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CAA protests in malegaon: ‘Time for making documents over, now is time to protest’

A day after thousands took to the streets of Malegaon to protest against the Citizenship (Amendment) Act (CAA) and the National Register of Citizens (NRC), prominent religious and political leaders said the time for Muslims to get their identification documents in order was over.

Written by Srinath Rao | Malegaon | Updated: December 21, 2019 1:16:46 pm
Mumbai city news, Mumbai news, Citizenship Bill Mumbai protest, Mumbai TISS protest date, Mumbai protest date, indian express news Hundreds College students, political and social activists, senior citizens are Protest Against Citizenship Act, Citizens’ List In Mumbai’s August Kranti Maidan on Thursday. (Express Photo: Ganesh Shirsekar)

A day after more than 60,000 people took to the streets of Malegaon to protest against the Citizenship (Amendment) Act (CAA) and the National Register of Citizens (NRC), prominent religious and political leaders said the time for Muslims to get their identification documents in order was over.

“Since the past one month, we have stopped telling residents to concentrate on putting together their documents. After the citizenship bill became an Act, we have been appealing to people instead to come out on the streets,” said Maulana Umrain Mahfooz Rahmani, secretary of the All India Muslim Personal Law Board and founder of the Dastoor Bachao Committee.

Maulana Rahmani was the organiser of Thursday’s massive protest, which began at the town’s historic fort and concluded at Shahidon ki Yaadgar, a junction at the heart of the town. Even as violent protests swept parts of the country, slogans opposing CAA and NRC were etched along the route of the march.

“When the NRC exercise was underway in Assam, we had circulated an appeal to the town’s Muslim residents along with a list of 23 essential documents, which they had to ensure were in proper condition and had no spelling mistakes. It is strange that the Central government is talking of offering to make identification documents for minorities fleeing religious persecution in Afghanistan, Bangladesh and Pakistan, but will not grant citizenship to local residents if there are spelling mistakes in their documents,” Maulana Rahmani said.

Following the Assam exercise, queues of worried Muslims outside the Malegaon Municipal Corporation have grown over the past six months. A major chunk of requests to the five agents seated outside the corporation’s entrance are applications for new birth certificates.

Malegaon Central MLA Mufti Mohamad Ismail said the town’s Muslim residents have been going to extreme lengths in preparing for the NRC. “A large chunk of Malegaon’s population migrated from Uttar Pradesh nearly two centuries ago. Locals, whose families have been settled in Malegaon for at least three generations, have been travelling to their native villages in UP to search for documents proving that their ancestors had purchased property there. People are really scared,” he said.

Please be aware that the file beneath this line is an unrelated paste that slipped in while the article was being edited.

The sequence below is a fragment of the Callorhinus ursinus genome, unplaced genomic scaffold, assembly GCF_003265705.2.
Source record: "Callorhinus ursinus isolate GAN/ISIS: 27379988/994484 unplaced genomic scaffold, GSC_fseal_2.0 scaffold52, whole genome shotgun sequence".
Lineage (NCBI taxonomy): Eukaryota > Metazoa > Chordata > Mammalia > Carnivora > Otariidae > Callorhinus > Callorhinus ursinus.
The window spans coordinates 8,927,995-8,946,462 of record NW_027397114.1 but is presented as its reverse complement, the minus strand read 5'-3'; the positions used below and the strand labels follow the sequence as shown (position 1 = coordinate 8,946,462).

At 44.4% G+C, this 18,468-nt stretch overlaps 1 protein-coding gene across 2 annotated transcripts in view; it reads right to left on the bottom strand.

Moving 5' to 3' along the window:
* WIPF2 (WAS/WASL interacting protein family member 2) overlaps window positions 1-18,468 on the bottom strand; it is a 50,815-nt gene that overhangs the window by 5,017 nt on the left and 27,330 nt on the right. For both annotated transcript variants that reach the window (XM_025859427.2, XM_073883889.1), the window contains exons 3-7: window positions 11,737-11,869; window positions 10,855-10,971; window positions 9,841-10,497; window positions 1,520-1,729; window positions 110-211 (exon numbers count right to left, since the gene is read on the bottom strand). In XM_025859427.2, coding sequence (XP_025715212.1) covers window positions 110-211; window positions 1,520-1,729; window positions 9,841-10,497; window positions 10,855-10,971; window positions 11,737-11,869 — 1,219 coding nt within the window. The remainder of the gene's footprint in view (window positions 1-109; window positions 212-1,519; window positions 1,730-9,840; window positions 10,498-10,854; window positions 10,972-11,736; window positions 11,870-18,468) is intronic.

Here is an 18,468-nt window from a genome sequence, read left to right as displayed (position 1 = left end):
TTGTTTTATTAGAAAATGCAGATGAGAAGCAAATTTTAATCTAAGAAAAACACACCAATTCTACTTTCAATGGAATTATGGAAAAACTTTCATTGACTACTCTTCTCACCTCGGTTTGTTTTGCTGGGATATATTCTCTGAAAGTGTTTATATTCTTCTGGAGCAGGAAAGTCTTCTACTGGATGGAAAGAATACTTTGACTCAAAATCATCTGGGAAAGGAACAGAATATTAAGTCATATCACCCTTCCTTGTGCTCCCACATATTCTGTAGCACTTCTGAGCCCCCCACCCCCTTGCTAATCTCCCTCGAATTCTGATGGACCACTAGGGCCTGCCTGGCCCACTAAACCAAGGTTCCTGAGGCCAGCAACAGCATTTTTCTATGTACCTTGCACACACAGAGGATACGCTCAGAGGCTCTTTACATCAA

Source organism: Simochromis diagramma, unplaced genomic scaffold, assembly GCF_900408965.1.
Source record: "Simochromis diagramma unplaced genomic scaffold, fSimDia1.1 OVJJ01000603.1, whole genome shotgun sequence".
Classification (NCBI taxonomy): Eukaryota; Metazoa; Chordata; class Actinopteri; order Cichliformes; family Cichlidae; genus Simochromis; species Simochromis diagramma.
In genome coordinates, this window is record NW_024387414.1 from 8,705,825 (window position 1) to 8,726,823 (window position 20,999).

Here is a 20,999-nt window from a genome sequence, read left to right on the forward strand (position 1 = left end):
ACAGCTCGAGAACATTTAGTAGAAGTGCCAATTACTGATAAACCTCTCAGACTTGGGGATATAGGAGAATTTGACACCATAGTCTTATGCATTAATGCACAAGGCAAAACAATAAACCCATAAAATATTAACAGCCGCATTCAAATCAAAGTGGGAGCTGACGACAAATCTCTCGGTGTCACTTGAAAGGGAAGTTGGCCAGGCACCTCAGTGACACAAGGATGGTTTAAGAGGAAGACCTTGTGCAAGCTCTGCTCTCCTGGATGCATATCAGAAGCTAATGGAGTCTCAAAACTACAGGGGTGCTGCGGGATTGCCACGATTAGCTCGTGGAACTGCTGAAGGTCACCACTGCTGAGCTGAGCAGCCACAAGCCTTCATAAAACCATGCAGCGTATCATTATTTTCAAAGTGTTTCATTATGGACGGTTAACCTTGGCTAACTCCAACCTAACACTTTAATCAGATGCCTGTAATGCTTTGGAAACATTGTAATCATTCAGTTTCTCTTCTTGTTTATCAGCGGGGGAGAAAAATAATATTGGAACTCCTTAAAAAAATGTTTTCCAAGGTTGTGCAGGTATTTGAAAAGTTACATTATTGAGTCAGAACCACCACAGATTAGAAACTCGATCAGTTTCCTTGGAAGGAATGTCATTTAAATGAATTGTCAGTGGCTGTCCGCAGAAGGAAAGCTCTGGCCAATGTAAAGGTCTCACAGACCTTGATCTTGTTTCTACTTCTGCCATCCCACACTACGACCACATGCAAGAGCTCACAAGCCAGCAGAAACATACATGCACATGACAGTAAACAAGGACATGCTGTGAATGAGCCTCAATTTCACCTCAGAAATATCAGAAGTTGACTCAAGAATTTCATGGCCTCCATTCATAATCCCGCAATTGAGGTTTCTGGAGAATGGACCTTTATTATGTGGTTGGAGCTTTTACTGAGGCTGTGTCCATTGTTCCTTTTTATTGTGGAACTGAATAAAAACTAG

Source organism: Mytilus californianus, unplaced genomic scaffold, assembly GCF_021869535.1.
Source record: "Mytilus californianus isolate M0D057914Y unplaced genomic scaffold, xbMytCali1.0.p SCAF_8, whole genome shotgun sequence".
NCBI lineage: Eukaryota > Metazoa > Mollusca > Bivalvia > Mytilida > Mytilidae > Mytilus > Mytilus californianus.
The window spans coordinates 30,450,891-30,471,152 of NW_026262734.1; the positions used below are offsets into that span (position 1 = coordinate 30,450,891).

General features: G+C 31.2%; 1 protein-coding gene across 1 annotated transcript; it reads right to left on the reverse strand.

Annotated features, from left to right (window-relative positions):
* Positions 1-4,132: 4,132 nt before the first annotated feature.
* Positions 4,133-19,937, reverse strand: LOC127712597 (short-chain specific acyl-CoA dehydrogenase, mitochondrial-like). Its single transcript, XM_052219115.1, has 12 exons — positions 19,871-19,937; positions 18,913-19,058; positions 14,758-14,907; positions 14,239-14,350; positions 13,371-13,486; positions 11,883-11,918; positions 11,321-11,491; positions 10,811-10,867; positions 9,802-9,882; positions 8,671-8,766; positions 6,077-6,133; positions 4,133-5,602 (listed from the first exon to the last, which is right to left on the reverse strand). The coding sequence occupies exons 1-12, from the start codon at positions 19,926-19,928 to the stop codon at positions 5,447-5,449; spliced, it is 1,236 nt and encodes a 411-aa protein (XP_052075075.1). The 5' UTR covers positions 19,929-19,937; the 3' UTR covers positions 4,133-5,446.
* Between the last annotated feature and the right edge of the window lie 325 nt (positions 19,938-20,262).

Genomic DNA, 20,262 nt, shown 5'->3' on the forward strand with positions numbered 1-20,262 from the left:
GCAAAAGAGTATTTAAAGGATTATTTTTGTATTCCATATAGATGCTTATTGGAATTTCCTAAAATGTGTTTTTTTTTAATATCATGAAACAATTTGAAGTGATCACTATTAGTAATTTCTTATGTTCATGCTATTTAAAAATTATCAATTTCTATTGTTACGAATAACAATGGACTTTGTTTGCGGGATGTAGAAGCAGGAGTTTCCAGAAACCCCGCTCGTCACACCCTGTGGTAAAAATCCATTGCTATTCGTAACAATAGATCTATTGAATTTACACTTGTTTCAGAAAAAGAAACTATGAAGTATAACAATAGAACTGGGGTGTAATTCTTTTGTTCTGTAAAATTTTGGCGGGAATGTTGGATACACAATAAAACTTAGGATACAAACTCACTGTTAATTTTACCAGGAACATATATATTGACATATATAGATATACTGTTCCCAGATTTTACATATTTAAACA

Immediately after he was elected to the state Assembly in October, the MLA had gone on a letterhead printing spree. “To get a spelling mistake in an Aadhaar Card corrected, you now need a letter from your local MLA. In the first few weeks after I got elected, at least a thousand people would visit my office every day requesting for such letters,” he said.

Jaywant Nikam, an agent who has been filling applications forms by hand for the past 20 years, claimed that since October, nearly a thousand people have been visiting the corporation every day. “People are scared ever since the NRC was implemented in Assam. They have been applying for birth certificates for themselves, their parents and grandparents. I have been doing my best to tell them that they do not need to scramble to make multiple documents. Just one document is enough,” he said.

Abdul Khalid, 44, however, begged to differ. “If and when the NRC is implemented across India, it is better to be completely prepared. We do not know what documents the government might ask from us,” he said. Khalid was among those who had queued up outside the corporation Friday holding a laminated birth certificate in Urdu. “I want to get a new computerised birth certificate so that my son does not have to struggle to prove his citizenship,” he said.

Sunil Gaikwad, president of BJP’s Malegaon unit and a sitting corporator, however, dismissed the fear prevailing in his town as “propaganda spread by maulvis and maulanas”.

“These people are telling uneducated citizens that they will be turned out of India. They have created a fear among the people without giving them the actual facts about CAA and NRC. Muslims have nothing to fear, only those who are not citizens should be afraid. I do not deny that crowds of citizens (at the corporation) applying for birth certificates have increased, but the lines are not long. That is not such a big issue,” Gaikwad said.

Maulana Rahmani, however, said that citizens are wasting their time queuing outside the civic body. “We need to put pressure on the government to make changes to the Act and ensure that NRC is not implemented… In the days to come, if the government does not amend the CAA, Malegaon’s Muslims will no longer be applying for documents, they might have to take steps like blocking National Highway 3 (Mumbai-Agra Highway).”

Like Maulana Rahmani, MLA Mufti Ismail also agrees on the need to step up protests if the Union government implements NRC nationwide.

“All of India’s 20 crore Muslims should then unite and say that we will not show documents to the government to prove our citizenship. Let the government put us all in detention camps,” he said.

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